Collaborative Efforts to Address Mental Health Issues
BY JEANNE MILLER
When the subject of student mental health comes up, what are your first thoughts? Do you recall the tragic shootings that have occurred on college campuses? Do you think of the challenges in assessing the risk of violence among students? What about FERPA (Family Educational Rights and Privacy Act) and other confidentiality restrictions that we must negotiate when helping a suicidal student?
While these are realistic concerns, other significant but less
sensational mental health issues among our students must
not be ignored. Many students are at the age at which major
psychological disorders emerge. At the same time, increasing
numbers of students are benefiting from the use of psychotropic medications that have been prescribed before they arrive
on campus. Their disorders and their medications often cannot be managed in the off-campus community, and they turn
to campus mental health services. Students are often affected
by the mental health problems in their families of origin,
whether they are long-standing problems, such as substance
abuse by a family member, or recent distress caused by loss
of a job. All of these factors can negatively affect students’
academic progress and can strain campus resources.
NASPA’s public policy division identifies, educates, and
advocates for federal legislation that affects NASPA member institutions and their students. As part of the Higher
Education Mental Health Alliance (HEMHA), NASPA and
other member organizations are very much aware of the range
of mental health issues that affect students, and they have
joined together to address them through public policy.
Member organizations of HEMHA, such as the American
College Health Association (ACHA), Association of University
and College Counseling Center Directors (AUCCCD), and
American College Counseling Association (ACCA) are on the
front lines of educating, assessing, and treating our students.
Others, including the American Psychological Association
(APA), the American Psychiatric Nurses Association (APNA),
and the American Psychiatric Association (APA), represent
the broader national conversation about mental health in our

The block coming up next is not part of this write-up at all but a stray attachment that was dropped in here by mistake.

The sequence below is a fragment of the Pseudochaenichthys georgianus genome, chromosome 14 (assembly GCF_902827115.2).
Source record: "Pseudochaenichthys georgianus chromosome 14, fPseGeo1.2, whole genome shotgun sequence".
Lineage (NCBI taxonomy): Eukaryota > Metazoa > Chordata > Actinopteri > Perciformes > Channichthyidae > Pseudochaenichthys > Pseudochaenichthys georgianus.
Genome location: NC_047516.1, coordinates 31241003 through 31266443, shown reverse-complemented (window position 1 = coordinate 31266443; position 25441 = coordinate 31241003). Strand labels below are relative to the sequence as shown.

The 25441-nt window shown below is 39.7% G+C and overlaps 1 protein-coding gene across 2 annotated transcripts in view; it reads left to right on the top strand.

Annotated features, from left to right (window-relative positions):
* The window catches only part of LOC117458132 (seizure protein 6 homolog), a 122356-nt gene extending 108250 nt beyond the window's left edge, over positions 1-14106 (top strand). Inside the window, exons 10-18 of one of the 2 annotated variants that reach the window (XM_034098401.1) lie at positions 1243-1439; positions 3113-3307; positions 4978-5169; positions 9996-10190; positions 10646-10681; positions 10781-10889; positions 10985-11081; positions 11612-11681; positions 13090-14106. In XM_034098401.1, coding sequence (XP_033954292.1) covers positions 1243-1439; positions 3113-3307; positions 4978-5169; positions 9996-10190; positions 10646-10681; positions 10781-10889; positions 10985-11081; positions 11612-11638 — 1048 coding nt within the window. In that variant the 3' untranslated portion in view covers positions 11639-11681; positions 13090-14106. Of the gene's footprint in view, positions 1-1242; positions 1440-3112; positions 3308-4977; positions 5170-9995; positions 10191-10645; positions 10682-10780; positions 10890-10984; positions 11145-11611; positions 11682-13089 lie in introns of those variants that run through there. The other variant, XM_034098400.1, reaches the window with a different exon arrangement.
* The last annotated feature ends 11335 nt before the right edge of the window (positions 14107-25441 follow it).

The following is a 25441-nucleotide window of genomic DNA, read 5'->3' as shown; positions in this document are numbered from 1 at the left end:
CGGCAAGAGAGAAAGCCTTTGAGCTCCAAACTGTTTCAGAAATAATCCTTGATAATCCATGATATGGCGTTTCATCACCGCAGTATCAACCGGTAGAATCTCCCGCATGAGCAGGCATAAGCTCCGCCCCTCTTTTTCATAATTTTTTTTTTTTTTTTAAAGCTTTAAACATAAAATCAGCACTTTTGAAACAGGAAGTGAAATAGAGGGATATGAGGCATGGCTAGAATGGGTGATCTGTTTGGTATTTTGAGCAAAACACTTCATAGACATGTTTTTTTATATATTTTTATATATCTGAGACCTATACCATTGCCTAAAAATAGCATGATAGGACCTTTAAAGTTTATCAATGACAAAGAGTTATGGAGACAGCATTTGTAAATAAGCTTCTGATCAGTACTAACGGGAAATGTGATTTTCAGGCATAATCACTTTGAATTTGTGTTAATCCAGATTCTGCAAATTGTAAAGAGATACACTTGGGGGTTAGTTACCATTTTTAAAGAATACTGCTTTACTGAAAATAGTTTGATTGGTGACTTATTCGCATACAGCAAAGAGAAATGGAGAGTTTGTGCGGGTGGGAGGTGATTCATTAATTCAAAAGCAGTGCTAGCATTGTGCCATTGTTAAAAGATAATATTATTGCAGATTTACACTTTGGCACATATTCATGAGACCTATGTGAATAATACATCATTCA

society and about college students as a subset of the population. ACPA-College Student Educators International and
NASPA focus on all campus issues, while The Jed Foundation
focuses on the mental health of students with special attention
to reducing the risk of suicide.
These organizations bring to bear the expertise and
resources of 217,000 members nationwide. HEMHA’s mission
is to provide leadership through this partnership of organizations, including advocacy, policy, practice, and research.
HEMHA has already begun advocating for federal legislation, lobbying in support of the Mental Health on Campus
Improvement Act of 2009, which proposes that federal
funding be used to help campuses address the mental health
of students. The next meeting of HEMHA will be hosted by
NASPA at the 2010 NASPA Annual Conference in Chicago,
where a panel of HEMHA representatives will present the
organization’s agenda and solicit feedback on priority issues
that the group can address.
NASPA’s participation in consortia with other professional
organizations has proven effective in generating public interest related to issues in higher education, providing testimony
to governmental bodies regarding legislation, and developing a stronger voice for advocating for institutions of higher
education and their students. NASPA also participates in the
Consortium on Government Relations for Student Affairs
(CGRSA), along with ACPA, the Association for College and
University Housing Officers-International (ACUHO-I), the
Association of Student Conduct Administration (ASCA),
and the National Intramural-Recreational Sports Association
(NIRSA). CGRSA Legislative Consultant Carol Holladay will
provide an update at the 2010 NASPA Annual Conference
about current and recent legislation, including the Higher
Education Opportunity Act. LE
Jeanne Miller is associate vice president for student life at SUNY College
at Oneonta,N. Y., and is the chair of NASPA’s Public Policy Division.